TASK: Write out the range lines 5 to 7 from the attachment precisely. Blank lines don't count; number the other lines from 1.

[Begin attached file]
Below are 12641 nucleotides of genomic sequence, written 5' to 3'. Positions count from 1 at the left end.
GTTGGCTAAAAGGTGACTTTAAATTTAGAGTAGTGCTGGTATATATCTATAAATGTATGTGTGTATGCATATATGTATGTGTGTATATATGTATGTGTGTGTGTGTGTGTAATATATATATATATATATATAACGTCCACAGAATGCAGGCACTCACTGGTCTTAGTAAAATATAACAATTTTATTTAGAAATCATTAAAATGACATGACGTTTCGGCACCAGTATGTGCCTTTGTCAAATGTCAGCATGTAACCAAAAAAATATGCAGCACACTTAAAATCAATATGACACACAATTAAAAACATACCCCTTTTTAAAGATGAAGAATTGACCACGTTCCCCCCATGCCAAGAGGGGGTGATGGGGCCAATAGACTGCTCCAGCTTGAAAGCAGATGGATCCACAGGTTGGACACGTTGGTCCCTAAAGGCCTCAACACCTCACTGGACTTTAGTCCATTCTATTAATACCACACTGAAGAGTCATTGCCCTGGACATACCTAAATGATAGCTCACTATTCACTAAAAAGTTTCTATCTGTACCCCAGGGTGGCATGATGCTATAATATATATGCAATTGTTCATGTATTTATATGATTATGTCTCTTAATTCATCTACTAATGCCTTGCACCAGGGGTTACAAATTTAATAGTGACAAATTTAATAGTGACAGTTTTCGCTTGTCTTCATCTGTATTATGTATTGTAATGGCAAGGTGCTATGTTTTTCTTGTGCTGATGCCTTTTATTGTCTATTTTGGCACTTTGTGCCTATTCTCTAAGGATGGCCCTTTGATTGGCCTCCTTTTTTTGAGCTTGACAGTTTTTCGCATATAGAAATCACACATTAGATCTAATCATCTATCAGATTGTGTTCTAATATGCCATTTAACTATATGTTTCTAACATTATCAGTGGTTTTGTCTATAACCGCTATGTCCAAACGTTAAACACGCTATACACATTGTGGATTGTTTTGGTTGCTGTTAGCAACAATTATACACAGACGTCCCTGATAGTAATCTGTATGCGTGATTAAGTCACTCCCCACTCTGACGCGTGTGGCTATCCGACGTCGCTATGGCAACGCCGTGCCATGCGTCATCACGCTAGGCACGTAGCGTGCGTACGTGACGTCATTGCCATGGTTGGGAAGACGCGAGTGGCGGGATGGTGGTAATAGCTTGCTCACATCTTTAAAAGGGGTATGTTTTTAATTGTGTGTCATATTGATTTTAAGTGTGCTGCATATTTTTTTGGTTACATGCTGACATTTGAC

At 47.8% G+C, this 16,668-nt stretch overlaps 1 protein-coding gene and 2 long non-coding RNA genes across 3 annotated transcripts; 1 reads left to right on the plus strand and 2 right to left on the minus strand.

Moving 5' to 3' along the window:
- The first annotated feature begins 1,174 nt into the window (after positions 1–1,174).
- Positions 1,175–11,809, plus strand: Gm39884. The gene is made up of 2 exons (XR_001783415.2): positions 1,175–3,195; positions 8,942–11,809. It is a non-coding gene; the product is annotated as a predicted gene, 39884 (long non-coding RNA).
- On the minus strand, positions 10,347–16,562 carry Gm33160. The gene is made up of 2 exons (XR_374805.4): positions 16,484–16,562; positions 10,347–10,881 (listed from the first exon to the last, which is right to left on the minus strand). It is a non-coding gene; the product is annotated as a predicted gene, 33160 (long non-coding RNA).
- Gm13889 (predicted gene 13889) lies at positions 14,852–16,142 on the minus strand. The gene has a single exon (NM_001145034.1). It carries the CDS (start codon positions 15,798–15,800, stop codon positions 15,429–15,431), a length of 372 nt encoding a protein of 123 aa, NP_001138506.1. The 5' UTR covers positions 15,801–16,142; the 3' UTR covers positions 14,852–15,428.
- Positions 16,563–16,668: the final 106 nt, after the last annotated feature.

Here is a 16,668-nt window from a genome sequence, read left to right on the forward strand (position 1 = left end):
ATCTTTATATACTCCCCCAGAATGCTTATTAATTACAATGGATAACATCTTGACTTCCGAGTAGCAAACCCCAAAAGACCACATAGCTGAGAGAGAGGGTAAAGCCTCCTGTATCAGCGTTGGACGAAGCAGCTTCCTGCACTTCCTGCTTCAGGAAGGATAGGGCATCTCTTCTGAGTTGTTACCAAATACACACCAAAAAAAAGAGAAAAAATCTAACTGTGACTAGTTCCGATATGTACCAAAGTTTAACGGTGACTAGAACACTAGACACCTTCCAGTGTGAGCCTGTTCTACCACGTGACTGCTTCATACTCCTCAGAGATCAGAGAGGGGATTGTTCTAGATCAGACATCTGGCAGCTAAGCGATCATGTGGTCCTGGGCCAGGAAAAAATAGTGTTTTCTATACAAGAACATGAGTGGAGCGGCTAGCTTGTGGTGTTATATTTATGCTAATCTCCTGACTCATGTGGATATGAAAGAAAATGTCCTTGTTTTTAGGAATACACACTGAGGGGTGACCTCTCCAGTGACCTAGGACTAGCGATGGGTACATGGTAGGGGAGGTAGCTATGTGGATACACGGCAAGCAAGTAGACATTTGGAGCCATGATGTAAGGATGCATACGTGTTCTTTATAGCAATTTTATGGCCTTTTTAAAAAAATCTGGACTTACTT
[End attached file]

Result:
- The first annotated feature begins 1,174 nt into the window (after positions 1–1,174).
- Positions 1,175–11,809, plus strand: Gm39884. The gene is made up of 2 exons (XR_001783415.2): positions 1,175–3,195; positions 8,942–11,809. It is a non-coding gene; the product is annotated as a predicted gene, 39884 (long non-coding RNA).
- On the minus strand, positions 10,347–16,562 carry Gm33160. The gene is made up of 2 exons (XR_374805.4): positions 16,484–16,562; positions 10,347–10,881 (listed from the first exon to the last, which is right to left on the minus strand). It is a non-coding gene; the product is annotated as a predicted gene, 33160 (long non-coding RNA).